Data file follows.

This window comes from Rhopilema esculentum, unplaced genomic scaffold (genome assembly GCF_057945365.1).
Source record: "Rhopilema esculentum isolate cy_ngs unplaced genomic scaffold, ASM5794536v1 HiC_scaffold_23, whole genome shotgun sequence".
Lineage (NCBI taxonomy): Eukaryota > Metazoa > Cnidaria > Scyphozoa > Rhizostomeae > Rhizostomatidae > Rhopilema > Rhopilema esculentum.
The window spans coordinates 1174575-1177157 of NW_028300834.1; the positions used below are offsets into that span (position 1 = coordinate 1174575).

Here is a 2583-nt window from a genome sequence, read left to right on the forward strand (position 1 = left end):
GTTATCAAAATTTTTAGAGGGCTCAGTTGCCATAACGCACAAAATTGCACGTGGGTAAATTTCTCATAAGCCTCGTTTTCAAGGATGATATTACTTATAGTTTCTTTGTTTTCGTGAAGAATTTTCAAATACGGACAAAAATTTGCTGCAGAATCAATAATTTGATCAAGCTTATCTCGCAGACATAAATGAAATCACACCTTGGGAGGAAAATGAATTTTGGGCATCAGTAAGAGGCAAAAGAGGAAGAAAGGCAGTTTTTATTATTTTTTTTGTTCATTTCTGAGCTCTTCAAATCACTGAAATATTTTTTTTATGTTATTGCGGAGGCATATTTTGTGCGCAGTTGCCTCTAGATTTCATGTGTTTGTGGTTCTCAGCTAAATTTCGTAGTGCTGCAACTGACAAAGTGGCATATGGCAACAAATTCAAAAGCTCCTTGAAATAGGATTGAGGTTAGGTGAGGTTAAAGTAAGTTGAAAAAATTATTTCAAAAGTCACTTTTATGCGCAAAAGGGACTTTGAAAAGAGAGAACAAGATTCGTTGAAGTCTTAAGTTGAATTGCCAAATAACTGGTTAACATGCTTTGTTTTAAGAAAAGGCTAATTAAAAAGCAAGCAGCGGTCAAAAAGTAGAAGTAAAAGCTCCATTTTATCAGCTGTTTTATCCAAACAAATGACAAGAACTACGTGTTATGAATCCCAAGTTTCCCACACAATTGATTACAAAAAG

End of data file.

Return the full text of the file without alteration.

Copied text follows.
This window comes from Rhopilema esculentum, unplaced genomic scaffold (genome assembly GCF_057945365.1).
Source record: "Rhopilema esculentum isolate cy_ngs unplaced genomic scaffold, ASM5794536v1 HiC_scaffold_23, whole genome shotgun sequence".
Lineage (NCBI taxonomy): Eukaryota > Metazoa > Cnidaria > Scyphozoa > Rhizostomeae > Rhizostomatidae > Rhopilema > Rhopilema esculentum.
The window spans coordinates 1174575-1177157 of NW_028300834.1; the positions used below are offsets into that span (position 1 = coordinate 1174575).

Here is a 2583-nt window from a genome sequence, read left to right on the forward strand (position 1 = left end):
GTTATCAAAATTTTTAGAGGGCTCAGTTGCCATAACGCACAAAATTGCACGTGGGTAAATTTCTCATAAGCCTCGTTTTCAAGGATGATATTACTTATAGTTTCTTTGTTTTCGTGAAGAATTTTCAAATACGGACAAAAATTTGCTGCAGAATCAATAATTTGATCAAGCTTATCTCGCAGACATAAATGAAATCACACCTTGGGAGGAAAATGAATTTTGGGCATCAGTAAGAGGCAAAAGAGGAAGAAAGGCAGTTTTTATTATTTTTTTTGTTCATTTCTGAGCTCTTCAAATCACTGAAATATTTTTTTTATGTTATTGCGGAGGCATATTTTGTGCGCAGTTGCCTCTAGATTTCATGTGTTTGTGGTTCTCAGCTAAATTTCGTAGTGCTGCAACTGACAAAGTGGCATATGGCAACAAATTCAAAAGCTCCTTGAAATAGGATTGAGGTTAGGTGAGGTTAAAGTAAGTTGAAAAAATTATTTCAAAAGTCACTTTTATGCGCAAAAGGGACTTTGAAAAGAGAGAACAAGATTCGTTGAAGTCTTAAGTTGAATTGCCAAATAACTGGTTAACATGCTTTGTTTTAAGAAAAGGCTAATTAAAAAGCAAGCAGCGGTCAAAAAGTAGAAGTAAAAGCTCCATTTTATCAGCTGTTTTATCCAAACAAATGACAAGAACTACGTGTTATGAATCCCAAGTTTCCCACACAATTGATTACAAAAAG